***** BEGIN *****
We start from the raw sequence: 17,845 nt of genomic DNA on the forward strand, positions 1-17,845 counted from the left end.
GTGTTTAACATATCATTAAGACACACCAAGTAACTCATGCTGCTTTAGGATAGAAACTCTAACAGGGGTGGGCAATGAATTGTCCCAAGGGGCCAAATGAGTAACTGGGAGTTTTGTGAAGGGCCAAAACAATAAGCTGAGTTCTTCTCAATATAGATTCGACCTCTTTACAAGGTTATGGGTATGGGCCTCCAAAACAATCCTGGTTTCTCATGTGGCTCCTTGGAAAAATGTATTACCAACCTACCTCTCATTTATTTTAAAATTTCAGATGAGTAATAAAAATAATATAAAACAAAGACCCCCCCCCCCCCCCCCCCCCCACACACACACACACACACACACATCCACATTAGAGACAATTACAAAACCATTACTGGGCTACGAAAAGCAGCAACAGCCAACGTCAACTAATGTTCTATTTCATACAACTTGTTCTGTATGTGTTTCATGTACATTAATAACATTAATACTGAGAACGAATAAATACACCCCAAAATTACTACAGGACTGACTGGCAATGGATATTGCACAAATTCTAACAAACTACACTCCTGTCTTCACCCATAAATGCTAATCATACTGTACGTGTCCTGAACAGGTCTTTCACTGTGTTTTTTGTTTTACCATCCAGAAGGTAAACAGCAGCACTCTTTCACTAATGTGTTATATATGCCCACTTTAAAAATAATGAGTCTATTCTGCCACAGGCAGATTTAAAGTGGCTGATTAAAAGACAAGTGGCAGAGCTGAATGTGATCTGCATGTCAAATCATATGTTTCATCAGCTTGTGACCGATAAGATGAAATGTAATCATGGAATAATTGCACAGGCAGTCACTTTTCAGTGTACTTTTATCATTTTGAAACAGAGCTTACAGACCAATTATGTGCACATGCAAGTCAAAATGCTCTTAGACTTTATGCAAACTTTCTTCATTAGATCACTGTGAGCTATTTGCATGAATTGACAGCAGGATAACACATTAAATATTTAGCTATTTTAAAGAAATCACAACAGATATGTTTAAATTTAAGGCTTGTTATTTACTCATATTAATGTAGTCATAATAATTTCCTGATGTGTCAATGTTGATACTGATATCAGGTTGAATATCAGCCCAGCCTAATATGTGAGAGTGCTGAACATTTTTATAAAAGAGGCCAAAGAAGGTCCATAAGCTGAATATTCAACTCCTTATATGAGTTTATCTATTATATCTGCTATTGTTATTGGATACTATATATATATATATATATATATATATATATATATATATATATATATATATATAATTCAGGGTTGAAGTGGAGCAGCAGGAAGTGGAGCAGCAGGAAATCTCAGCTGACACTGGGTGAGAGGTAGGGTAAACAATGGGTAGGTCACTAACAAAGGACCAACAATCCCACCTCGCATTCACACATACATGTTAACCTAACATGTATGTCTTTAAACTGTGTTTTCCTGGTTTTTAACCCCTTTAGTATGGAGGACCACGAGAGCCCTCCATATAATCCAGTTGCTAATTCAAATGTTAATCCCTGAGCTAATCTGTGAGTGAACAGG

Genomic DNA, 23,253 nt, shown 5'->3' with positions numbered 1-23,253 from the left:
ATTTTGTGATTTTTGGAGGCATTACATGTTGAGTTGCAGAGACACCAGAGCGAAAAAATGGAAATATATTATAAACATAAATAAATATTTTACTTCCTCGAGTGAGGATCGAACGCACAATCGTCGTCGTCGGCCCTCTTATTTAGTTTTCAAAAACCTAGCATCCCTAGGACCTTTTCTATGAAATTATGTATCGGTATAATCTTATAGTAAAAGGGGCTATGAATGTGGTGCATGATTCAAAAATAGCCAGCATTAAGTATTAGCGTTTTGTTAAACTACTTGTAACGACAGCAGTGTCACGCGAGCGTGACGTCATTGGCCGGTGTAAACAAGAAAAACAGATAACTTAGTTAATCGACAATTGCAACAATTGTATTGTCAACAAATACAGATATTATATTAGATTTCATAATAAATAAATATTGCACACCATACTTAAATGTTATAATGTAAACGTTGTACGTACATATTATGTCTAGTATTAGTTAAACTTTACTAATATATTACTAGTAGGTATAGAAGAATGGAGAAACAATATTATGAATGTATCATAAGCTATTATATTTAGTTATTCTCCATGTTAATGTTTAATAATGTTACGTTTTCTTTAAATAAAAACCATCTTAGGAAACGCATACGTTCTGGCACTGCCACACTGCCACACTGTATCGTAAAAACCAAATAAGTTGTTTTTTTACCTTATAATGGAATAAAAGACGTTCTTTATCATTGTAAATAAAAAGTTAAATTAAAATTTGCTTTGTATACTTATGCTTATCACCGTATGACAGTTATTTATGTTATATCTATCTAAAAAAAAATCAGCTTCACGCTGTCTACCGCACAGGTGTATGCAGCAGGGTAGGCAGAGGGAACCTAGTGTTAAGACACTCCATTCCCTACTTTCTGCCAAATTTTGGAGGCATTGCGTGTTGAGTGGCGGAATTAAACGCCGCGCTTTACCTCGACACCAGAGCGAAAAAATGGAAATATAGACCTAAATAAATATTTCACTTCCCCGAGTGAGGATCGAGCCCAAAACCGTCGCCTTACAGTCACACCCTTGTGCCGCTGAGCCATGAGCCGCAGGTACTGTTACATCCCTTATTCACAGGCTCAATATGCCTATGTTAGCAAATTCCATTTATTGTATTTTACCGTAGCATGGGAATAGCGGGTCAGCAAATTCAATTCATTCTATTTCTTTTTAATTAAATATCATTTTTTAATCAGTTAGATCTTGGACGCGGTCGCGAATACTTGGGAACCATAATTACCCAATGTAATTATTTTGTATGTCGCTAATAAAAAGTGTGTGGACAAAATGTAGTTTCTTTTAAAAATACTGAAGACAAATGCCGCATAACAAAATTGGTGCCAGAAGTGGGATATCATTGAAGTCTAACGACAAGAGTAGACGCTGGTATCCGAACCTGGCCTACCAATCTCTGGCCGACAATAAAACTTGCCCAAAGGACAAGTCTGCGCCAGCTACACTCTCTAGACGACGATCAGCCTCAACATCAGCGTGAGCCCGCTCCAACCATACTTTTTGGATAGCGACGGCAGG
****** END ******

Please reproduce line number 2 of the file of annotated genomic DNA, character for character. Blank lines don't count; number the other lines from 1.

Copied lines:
GTGTTTAACATATCATTAAGACACACCAAGTAACTCATGCTGCTTTAGGATAGAAACTCTAACAGGGGTGGGCAATGAATTGTCCCAAGGGGCCAAATGAGTAACTGGGAGTTTTGTGAAGGGCCAAAACAATAAGCTGAGTTCTTCTCAATATAGATTCGACCTCTTTACAAGGTTATGGGTATGGGCCTCCAAAACAATCCTGGTTTCTCATGTGGCTCCTTGGAAAAATGTATTACCAACCTACCTCTCATTTATTTTAAAATTTCAGATGAGTAATAAAAATAATATAAAACAAAGACCCCCCCCCCCCCCCCCCCCCCACACACACACACACACACACACATCCACATTAGAGACAATTACAAAACCATTACTGGGCTACGAAAAGCAGCAACAGCCAACGTCAACTAATGTTCTATTTCATACAACTTGTTCTGTATGTGTTTCATGTACATTAATAACATTAATACTGAGAACGAATAAATACACCCCAAAATTACTACAGGACTGACTGGCAATGGATATTGCACAAATTCTAACAAACTACACTCCTGTCTTCACCCATAAATGCTAATCATACTGTACGTGTCCTGAACAGGTCTTTCACTGTGTTTTTTGTTTTACCATCCAGAAGGTAAACAGCAGCACTCTTTCACTAATGTGTTATATATGCCCACTTTAAAAATAATGAGTCTATTCTGCCACAGGCAGATTTAAAGTGGCTGATTAAAAGACAAGTGGCAGAGCTGAATGTGATCTGCATGTCAAATCATATGTTTCATCAGCTTGTGACCGATAAGATGAAATGTAATCATGGAATAATTGCACAGGCAGTCACTTTTCAGTGTACTTTTATCATTTTGAAACAGAGCTTACAGACCAATTATGTGCACATGCAAGTCAAAATGCTCTTAGACTTTATGCAAACTTTCTTCATTAGATCACTGTGAGCTATTTGCATGAATTGACAGCAGGATAACACATTAAATATTTAGCTATTTTAAAGAAATCACAACAGATATGTTTAAATTTAAGGCTTGTTATTTACTCATATTAATGTAGTCATAATAATTTCCTGATGTGTCAATGTTGATACTGATATCAGGTTGAATATCAGCCCAGCCTAATATGTGAGAGTGCTGAACATTTTTATAAAAGAGGCCAAAGAAGGTCCATAAGCTGAATATTCAACTCCTTATATGAGTTTATCTATTATATCTGCTATTGTTATTGGATACTATATATATATATATATATATATATATATATATATATATATATATATATATATAATTCAGGGTTGAAGTGGAGCAGCAGGAAGTGGAGCAGCAGGAAATCTCAGCTGACACTGGGTGAGAGGTAGGGTAAACAATGGGTAGGTCACTAACAAAGGACCAACAATCCCACCTCGCATTCACACATACATGTTAACCTAACATGTATGTCTTTAAACTGTGTTTTCCTGGTTTTTAACCCCTTTAGTATGGAGGACCACGAGAGCCCTCCATATAATCCAGTTGCTAATTCAAATGTTAATCCCTGAGCTAATCTGTGAGTGAACAGG